diggerwaspHopperA-e1381674039473

This prey will serve as the food for the larvae that hatches and will grow into future Sphex wasps. Momma Wasp stings the prey to paralyze it with toxins.  She then flies, as this one did or if her prey is too big or heavy drags it to the nest.  This prey was much larger than the wasp itself but it still managed to fly it in.  Makes you wonder if katydids are hollow.

Very neat entryway
Very neat entryway

Prior to the capturing process, a nest is painstaking dug in a sunny location with Momma carefully digging out grains of sand or dirt, carrying it to the entrance between her arms and then flipping it underneath her body and between her legs.  Sounds like the digging method my Irish setter uses.  I’m betting it is a long process since I read that they create several tunnels off this main deep entrance.

She just left her prize unattended. Brave wasp with all the other visitors in my habitats
She just left her prize unattended. Brave wasp with all the other visitors in my habitats

These wasps have a fascinating provisioning behavior.  I was surprised to see her crawl into the nest leaving her jumping friend lying at the entrance.  Of course since it was paralyzed it didn’t have the ability to escape on its own.  Good for me as I was able to get a photograph or two, but I thought it odd that she would leave it exposed where another critter (looking up to the sky…no, not me) might come along and scoop it up as a ready-made meal.  Apparently this does happen, with birds being the likely suspects.

Research reveals that if the prey is moved further away (mean researchers they are) when Momma comes out, she will drag the prey back close to the entrance and once again pop in to check the nest prior to bringing the prey inside.  She will do this numerous times (REALLY mean researchers they were) despite the fact that it is the same exact prey that she initially caught.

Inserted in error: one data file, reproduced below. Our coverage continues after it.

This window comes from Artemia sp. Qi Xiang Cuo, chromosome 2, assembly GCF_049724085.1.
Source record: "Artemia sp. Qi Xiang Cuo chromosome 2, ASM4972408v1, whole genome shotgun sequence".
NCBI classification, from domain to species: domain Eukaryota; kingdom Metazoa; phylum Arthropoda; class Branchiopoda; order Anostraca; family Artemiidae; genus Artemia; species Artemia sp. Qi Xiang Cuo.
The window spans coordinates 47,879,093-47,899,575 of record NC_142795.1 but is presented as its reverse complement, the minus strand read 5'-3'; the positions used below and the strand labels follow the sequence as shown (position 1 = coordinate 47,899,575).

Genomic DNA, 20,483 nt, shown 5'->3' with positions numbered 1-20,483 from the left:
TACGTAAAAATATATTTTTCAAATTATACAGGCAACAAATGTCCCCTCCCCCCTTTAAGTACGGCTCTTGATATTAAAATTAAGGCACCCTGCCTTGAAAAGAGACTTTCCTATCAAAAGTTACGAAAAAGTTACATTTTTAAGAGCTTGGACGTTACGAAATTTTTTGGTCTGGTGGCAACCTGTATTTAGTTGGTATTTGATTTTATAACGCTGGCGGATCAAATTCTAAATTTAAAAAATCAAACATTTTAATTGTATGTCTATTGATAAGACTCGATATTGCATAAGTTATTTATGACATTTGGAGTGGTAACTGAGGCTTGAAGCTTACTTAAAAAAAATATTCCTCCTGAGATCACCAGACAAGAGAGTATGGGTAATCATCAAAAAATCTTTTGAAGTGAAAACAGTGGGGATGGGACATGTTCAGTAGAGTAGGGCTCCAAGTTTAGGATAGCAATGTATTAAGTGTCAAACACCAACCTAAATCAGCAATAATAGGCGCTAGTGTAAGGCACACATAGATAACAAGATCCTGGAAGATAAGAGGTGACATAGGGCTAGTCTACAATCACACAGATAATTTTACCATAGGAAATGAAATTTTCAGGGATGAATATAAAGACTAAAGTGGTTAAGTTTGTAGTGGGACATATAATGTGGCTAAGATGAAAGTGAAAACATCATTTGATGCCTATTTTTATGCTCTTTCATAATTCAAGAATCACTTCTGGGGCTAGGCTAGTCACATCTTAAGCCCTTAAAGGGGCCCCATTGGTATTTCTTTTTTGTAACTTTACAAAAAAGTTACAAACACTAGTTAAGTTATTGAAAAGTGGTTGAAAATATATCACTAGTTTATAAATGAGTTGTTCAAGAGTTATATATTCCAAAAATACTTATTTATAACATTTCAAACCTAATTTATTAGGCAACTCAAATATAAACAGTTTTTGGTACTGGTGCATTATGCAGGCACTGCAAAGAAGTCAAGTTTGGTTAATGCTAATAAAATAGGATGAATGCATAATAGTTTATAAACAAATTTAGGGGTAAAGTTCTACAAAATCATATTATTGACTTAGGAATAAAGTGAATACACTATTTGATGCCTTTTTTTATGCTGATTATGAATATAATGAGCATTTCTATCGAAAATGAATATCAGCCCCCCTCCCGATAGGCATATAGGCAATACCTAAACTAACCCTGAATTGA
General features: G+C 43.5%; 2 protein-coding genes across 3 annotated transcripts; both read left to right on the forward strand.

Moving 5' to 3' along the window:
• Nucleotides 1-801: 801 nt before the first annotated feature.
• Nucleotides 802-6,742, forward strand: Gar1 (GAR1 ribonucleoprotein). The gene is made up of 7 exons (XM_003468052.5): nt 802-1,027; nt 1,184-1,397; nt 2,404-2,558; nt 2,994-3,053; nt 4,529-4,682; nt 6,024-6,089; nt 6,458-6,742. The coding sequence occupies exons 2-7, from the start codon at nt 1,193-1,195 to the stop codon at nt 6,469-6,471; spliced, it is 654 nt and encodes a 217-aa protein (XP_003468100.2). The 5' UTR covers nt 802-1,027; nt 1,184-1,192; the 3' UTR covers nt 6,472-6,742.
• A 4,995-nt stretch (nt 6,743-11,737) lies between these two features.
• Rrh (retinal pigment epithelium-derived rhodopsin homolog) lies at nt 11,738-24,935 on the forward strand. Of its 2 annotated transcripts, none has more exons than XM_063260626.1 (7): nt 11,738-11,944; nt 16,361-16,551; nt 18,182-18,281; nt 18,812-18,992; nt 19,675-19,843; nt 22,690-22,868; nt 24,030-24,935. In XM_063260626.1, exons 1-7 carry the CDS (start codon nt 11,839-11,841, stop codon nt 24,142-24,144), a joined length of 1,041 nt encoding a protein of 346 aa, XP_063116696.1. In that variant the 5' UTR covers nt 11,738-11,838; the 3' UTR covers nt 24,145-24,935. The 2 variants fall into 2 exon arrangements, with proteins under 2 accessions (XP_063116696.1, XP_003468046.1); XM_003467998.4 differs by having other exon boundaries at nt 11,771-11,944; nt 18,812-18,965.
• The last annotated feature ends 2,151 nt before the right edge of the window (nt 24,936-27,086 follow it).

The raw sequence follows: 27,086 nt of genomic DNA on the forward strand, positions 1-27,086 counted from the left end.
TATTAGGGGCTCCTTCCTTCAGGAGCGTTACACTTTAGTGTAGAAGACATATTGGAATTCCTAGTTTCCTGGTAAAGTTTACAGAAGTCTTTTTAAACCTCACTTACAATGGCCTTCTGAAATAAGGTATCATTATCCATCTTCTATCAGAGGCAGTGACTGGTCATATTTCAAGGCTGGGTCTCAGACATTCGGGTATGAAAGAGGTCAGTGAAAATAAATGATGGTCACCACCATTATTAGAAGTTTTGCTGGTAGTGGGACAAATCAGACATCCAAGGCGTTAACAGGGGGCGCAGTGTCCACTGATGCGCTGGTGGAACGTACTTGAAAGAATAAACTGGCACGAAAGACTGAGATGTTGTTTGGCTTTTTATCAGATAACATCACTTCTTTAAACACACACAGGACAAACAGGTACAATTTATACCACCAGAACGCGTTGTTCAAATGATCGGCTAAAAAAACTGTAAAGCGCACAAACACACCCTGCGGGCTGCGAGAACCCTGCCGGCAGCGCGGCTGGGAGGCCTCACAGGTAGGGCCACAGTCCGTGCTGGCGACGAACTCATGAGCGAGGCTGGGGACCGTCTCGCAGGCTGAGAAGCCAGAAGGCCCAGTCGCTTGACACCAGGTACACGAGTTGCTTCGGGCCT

The only thing I can think of is that she is so wary that something might infiltrate her house, even in the short time it takes to bring the prey back a few inches that she feels the need to double check that all is in order. Rather paranoid if you ask me, but hey, I’m not in the wasp business, so what do I know.  Heck, many humans have neurotic behavior (think checking two or three times to see if the windows are locked).  If Momma wasp wants to be super-careful with her nursery seems like she should be nominated for a mother of the year award rather than cast in the light of needing therapy.

Great Golden Digger Wasps are Pollinators too!
Great Golden Digger Wasps are Pollinators too!

Adults take nectar and aren’t at all aggressive.  All these years, the fear of wasps is turning out to be wasted anxiety.

Since the only prey of the Great Golden Digger Wasp are what one might consider pest species, and since it pollinates, it is definitely high on the beneficial list.

Spider Wasps provision nests with…you guessed it….spiders!
Spider Wasps provision nests with…you guessed it….spiders!

Another prey-dragging wasp is in the Pompilidae  Family: the Spider Wasp. A while back I observed what I believe to be a Blue-Black Spider Wasp (Anoplius spp.), Wolf Spider in tow.  A very BIG spider; much larger than the wasp itself.  All these wasp-types must work out.
She seems unconcerned with the large size. Must work out to build muscles
She seems unconcerned with the large size. Must work out to build muscles

This tenacious flying insect walking along the ground with its prize also fascinated me.  Now that I think about it, I’ve seen more spider wasps crawling around the ground looking like they are on a mission, than I have seen flying around the flowers.  Yet another wasp that has a set behavior in life.

The spider is likely a Wolf Spider
The spider is likely a Wolf Spider

Wasps are important players in the garden with their pest control and pollination duties, so don’t grab the bug spray out of fear.  Let them be to do their jobs and sit back to enjoy the show.

The baby wasps will be well fed with this big fella
The baby wasps will be well fed with this big fella